In the US, Cablevision was looking to offer this service, they were quickly sued....

http://www.xchangemag.com/articles/527/75h717275317080.html

I would expect that a similar lawsuit is waiting for anyone attempting a similar service here in NZ.

As for how to do it?  The systems that they are already using as STBs for their digital TV are capable of running java applications.  Up to me?

1) configure a batch of channels to be used "on demand".
2) when the user requests a show from their recorded set, allocate a channel and inform their STB.
3) STB switches to that channel and bob's your uncle!

Or else, they could switch away from DVB-C and go to IPTV...  Lots of fun with Microsoft over there.

Jason

251 posts

Ultimate Geek
+1 received by user: 1


  Reply # 70387 11-May-2007 15:24
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With the increase in bandwitdh, I wonder if they are looking at something along the lines of on demand streaming. For example: http://www.anytimeondemand.com/




I can't brain today. I have the dumb.




425 posts

Ultimate Geek


  Reply # 70442 11-May-2007 21:16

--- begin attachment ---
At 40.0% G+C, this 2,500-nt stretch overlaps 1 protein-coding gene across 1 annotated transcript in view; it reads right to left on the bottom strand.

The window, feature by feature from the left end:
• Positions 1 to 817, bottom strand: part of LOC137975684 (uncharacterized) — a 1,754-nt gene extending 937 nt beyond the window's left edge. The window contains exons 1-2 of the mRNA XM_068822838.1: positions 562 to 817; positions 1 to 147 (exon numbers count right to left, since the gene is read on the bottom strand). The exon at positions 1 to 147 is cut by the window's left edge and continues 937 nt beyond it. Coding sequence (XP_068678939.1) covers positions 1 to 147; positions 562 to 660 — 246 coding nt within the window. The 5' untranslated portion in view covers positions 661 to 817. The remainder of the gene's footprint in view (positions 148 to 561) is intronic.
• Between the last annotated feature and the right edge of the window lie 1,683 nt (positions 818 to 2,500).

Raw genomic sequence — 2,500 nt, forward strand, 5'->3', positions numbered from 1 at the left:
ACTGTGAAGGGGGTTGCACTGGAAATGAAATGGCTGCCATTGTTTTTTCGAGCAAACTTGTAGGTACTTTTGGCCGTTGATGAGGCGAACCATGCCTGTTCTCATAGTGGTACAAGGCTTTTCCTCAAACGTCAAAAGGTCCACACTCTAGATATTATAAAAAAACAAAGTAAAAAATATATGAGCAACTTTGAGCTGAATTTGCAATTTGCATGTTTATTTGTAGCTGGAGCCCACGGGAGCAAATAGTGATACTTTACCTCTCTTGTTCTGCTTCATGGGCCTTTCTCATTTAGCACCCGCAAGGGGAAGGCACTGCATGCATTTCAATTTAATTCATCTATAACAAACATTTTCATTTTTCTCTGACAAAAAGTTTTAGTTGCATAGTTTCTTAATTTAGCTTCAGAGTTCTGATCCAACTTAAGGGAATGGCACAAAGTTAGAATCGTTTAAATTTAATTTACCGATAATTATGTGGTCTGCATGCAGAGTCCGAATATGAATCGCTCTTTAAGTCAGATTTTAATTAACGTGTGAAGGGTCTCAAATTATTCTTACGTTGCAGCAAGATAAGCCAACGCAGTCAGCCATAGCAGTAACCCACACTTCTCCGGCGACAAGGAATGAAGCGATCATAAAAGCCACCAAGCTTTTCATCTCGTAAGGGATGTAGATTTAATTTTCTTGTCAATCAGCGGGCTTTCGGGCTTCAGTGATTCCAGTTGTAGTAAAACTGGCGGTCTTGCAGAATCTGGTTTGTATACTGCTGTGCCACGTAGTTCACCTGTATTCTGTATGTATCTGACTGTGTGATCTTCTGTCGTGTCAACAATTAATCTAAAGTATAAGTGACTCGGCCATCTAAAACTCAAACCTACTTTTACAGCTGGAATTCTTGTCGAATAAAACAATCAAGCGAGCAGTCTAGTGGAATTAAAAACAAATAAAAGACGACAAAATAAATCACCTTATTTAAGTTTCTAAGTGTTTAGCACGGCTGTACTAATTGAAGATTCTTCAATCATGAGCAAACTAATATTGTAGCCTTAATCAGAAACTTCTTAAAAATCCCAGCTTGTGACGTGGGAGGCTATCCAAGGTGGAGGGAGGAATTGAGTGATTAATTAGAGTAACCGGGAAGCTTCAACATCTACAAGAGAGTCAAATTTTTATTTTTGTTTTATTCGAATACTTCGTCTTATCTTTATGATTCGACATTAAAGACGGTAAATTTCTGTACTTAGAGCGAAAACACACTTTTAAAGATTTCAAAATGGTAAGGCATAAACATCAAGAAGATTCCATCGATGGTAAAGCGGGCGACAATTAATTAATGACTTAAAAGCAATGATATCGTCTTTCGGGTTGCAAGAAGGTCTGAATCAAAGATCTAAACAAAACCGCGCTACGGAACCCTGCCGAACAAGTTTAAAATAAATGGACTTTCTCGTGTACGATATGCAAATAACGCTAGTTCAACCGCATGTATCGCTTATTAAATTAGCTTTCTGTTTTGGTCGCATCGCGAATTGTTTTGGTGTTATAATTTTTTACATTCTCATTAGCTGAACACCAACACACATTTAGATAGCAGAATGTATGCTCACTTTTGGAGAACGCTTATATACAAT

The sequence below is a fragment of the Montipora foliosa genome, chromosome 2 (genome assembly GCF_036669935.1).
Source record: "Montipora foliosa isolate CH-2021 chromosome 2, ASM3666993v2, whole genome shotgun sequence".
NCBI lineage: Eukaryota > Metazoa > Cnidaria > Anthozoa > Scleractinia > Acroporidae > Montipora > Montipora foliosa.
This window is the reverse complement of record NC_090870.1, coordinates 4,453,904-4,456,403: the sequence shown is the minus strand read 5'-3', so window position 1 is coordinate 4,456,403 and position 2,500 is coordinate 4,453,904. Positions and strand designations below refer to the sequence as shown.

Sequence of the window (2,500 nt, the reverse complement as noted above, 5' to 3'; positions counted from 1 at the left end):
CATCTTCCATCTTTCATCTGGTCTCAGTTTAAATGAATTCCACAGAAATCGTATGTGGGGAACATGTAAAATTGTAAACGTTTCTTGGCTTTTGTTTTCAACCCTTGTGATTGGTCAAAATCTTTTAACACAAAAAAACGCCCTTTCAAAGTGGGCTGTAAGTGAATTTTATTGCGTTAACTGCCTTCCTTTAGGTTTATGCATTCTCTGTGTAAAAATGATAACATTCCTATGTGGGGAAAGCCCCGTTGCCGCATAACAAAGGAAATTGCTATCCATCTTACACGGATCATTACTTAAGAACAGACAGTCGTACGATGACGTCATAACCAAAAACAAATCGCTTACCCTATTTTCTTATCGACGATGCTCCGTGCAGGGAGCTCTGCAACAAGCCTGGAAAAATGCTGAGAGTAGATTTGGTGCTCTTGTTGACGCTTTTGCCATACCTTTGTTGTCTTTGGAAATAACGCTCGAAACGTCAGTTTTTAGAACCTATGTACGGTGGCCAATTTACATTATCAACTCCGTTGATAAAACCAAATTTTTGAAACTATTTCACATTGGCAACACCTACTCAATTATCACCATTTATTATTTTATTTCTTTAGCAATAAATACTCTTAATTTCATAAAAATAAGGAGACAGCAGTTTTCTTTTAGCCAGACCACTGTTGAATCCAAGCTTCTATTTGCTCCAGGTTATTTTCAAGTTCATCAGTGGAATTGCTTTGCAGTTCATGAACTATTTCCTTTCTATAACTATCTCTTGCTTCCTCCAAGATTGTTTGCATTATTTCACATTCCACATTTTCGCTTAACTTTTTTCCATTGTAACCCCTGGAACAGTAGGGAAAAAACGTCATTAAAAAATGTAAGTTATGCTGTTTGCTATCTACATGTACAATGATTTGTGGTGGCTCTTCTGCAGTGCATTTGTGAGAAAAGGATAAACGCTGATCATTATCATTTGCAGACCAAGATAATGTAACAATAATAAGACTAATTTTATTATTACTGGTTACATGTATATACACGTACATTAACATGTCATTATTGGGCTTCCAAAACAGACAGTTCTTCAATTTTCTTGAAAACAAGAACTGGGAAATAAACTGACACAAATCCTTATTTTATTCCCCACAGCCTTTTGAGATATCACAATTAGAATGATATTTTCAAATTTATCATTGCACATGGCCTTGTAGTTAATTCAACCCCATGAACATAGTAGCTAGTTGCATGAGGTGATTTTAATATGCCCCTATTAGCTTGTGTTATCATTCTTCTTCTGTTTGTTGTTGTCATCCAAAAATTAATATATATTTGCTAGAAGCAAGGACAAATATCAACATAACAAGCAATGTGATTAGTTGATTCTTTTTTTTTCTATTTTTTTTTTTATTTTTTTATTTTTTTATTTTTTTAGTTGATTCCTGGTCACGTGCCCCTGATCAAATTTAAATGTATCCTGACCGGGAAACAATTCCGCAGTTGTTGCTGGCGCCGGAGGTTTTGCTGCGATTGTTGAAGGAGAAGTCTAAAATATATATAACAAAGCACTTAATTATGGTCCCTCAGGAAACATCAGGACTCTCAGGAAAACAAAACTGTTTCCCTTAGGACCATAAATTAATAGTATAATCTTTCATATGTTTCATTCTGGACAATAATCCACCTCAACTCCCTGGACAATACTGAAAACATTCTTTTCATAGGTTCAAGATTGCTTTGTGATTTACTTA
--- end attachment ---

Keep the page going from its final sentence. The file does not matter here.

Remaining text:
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That article on nDVR was interesting - seems to match what the TCL marketing guy was saying.  It seems CableVision are appealing the decision to block the service and are keen to launch if the appeal is successful.  Are NZ's copyrights laws less stringent than in the US and therefore TCL's lawyers are happy to go with this sort of technology, I wonder?  The article gives good reasons why a cable-TV provider would go for an nDVR solution over regular DVR.

Also saw an article further down the page that a DOCSIS 3.0 trial got speeds of 150Mbps - http://www.xchangemag.com/articles/527/75h109402668788.html.  Good to see that there's plenty of life left in cable and FTTH won't really be necessary for quite a few more years.  Whether the backhaul will cope is another matter, of course.